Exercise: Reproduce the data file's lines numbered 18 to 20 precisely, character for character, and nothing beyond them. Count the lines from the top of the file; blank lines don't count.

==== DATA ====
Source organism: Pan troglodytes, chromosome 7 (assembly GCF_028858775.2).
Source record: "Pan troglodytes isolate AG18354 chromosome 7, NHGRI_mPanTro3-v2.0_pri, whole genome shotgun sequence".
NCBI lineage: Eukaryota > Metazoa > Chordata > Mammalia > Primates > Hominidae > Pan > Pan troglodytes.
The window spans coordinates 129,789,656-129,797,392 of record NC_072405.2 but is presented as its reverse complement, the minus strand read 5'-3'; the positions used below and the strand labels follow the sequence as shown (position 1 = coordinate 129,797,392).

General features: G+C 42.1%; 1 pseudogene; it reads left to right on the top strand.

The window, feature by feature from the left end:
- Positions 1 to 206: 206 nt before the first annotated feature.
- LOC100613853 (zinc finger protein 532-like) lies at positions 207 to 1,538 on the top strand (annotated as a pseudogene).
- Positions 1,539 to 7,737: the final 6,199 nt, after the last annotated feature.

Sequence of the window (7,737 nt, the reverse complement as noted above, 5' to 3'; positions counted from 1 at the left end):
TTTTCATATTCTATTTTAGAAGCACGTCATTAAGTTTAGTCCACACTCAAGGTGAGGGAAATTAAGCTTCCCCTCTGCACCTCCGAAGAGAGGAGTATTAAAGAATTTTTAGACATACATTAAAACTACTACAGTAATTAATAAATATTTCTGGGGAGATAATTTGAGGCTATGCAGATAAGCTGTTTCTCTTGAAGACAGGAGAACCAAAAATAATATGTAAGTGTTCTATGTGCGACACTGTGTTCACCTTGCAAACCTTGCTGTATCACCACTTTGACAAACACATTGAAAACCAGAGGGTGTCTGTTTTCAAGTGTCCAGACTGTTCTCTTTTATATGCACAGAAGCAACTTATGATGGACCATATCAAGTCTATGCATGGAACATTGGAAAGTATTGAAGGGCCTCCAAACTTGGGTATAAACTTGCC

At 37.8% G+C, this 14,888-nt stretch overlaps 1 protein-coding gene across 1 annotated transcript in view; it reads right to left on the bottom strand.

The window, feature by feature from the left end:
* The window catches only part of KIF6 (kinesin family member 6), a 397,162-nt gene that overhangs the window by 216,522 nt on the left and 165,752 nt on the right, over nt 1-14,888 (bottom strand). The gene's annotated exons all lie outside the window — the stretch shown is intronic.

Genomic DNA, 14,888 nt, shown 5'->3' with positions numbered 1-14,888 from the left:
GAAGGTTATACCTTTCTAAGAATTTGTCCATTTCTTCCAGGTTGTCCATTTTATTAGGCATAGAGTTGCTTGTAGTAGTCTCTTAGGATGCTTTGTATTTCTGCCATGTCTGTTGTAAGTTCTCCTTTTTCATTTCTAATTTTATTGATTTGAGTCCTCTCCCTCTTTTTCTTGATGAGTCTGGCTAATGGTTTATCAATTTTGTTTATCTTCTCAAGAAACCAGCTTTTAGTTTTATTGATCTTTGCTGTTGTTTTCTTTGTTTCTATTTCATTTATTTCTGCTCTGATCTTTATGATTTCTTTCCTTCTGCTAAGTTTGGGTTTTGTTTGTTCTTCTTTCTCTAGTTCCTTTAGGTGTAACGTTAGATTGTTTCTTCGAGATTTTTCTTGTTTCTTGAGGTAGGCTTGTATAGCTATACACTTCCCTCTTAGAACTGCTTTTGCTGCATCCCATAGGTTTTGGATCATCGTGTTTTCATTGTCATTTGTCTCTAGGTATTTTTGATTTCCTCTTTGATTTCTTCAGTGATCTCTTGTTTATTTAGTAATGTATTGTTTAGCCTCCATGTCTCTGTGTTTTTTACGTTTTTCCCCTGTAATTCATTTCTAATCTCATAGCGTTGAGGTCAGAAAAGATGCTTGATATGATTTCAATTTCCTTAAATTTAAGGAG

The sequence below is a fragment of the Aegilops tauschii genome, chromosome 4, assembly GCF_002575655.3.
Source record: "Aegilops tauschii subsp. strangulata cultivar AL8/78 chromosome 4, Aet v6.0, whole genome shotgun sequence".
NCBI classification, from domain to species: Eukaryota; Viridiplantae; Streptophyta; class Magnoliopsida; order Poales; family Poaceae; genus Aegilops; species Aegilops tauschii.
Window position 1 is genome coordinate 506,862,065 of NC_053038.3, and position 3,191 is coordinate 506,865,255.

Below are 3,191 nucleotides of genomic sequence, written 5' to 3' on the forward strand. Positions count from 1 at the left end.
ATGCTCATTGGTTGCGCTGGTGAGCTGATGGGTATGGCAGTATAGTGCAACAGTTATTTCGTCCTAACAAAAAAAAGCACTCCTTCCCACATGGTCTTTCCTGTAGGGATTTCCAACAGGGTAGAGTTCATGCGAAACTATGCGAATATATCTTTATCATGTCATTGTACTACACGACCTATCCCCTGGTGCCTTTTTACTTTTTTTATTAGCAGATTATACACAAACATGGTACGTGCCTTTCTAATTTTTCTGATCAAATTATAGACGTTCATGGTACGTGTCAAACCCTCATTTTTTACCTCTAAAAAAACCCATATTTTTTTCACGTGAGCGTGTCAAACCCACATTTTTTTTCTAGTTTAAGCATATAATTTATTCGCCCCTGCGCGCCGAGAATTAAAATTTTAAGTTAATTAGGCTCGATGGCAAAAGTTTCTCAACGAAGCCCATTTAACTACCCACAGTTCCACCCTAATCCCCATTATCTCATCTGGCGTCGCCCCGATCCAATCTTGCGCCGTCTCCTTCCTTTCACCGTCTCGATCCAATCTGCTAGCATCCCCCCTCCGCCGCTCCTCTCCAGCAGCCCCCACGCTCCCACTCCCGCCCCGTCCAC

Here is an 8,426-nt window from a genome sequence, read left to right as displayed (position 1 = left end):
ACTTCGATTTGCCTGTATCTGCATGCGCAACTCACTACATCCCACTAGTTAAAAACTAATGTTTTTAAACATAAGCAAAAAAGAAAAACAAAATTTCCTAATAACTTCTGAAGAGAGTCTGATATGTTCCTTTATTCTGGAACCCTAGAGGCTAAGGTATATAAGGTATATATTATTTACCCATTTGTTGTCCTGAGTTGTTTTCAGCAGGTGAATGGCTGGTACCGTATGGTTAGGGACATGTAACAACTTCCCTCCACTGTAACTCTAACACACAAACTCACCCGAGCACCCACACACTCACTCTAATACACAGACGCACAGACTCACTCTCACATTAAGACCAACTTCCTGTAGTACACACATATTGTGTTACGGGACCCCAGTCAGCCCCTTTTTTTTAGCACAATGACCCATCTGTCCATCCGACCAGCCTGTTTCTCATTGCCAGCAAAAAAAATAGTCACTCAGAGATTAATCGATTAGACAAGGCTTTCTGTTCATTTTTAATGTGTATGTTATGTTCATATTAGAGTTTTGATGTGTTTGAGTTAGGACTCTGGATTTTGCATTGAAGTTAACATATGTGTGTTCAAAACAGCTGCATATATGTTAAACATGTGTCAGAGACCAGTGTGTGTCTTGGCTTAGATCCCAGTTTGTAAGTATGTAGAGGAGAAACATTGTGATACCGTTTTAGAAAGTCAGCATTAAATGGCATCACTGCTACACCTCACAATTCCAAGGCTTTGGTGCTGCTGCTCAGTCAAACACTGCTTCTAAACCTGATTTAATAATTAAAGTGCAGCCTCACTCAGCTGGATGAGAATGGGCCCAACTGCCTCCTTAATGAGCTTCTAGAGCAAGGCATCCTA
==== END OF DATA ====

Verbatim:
Source record: "Aegilops tauschii subsp. strangulata cultivar AL8/78 chromosome 4, Aet v6.0, whole genome shotgun sequence".
NCBI classification, from domain to species: Eukaryota; Viridiplantae; Streptophyta; class Magnoliopsida; order Poales; family Poaceae; genus Aegilops; species Aegilops tauschii.
Window position 1 is genome coordinate 506,862,065 of NC_053038.3, and position 3,191 is coordinate 506,865,255.